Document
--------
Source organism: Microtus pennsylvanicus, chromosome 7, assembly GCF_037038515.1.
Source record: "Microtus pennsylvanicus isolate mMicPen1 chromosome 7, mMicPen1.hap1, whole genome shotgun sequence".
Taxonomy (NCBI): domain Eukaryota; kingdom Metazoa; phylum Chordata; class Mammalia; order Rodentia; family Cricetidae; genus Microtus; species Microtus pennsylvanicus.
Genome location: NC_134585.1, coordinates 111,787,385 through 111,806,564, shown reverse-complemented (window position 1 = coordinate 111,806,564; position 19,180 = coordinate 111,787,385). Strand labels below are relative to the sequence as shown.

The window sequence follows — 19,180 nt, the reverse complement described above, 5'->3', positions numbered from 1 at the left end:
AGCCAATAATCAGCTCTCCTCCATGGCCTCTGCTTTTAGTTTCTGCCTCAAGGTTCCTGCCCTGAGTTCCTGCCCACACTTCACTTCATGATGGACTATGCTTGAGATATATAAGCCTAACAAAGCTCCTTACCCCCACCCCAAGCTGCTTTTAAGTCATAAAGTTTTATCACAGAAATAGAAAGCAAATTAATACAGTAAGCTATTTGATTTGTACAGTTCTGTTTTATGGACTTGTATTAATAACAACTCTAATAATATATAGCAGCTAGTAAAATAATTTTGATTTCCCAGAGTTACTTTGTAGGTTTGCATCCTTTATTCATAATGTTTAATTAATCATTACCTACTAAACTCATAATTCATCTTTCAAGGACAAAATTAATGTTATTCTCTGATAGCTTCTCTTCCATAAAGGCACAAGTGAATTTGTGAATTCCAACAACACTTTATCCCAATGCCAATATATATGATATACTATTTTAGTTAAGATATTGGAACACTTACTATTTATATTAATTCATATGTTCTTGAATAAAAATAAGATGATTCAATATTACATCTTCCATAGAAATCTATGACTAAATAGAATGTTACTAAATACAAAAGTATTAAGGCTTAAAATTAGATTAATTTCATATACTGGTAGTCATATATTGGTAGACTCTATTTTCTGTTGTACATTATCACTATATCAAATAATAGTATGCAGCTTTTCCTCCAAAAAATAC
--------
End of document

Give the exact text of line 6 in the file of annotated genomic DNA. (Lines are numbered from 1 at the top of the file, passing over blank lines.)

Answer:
AGCCAATAATCAGCTCTCCTCCATGGCCTCTGCTTTTAGTTTCTGCCTCAAGGTTCCTGCCCTGAGTTCCTGCCCACACTTCACTTCATGATGGACTATGCTTGAGATATATAAGCCTAACAAAGCTCCTTACCCCCACCCCAAGCTGCTTTTAAGTCATAAAGTTTTATCACAGAAATAGAAAGCAAATTAATACAGTAAGCTATTTGATTTGTACAGTTCTGTTTTATGGACTTGTATTAATAACAACTCTAATAATATATAGCAGCTAGTAAAATAATTTTGATTTCCCAGAGTTACTTTGTAGGTTTGCATCCTTTATTCATAATGTTTAATTAATCATTACCTACTAAACTCATAATTCATCTTTCAAGGACAAAATTAATGTTATTCTCTGATAGCTTCTCTTCCATAAAGGCACAAGTGAATTTGTGAATTCCAACAACACTTTATCCCAATGCCAATATATATGATATACTATTTTAGTTAAGATATTGGAACACTTACTATTTATATTAATTCATATGTTCTTGAATAAAAATAAGATGATTCAATATTACATCTTCCATAGAAATCTATGACTAAATAGAATGTTACTAAATACAAAAGTATTAAGGCTTAAAATTAGATTAATTTCATATACTGGTAGTCATATATTGGTAGACTCTATTTTCTGTTGTACATTATCACTATATCAAATAATAGTATGCAGCTTTTCCTCCAAAAAATAC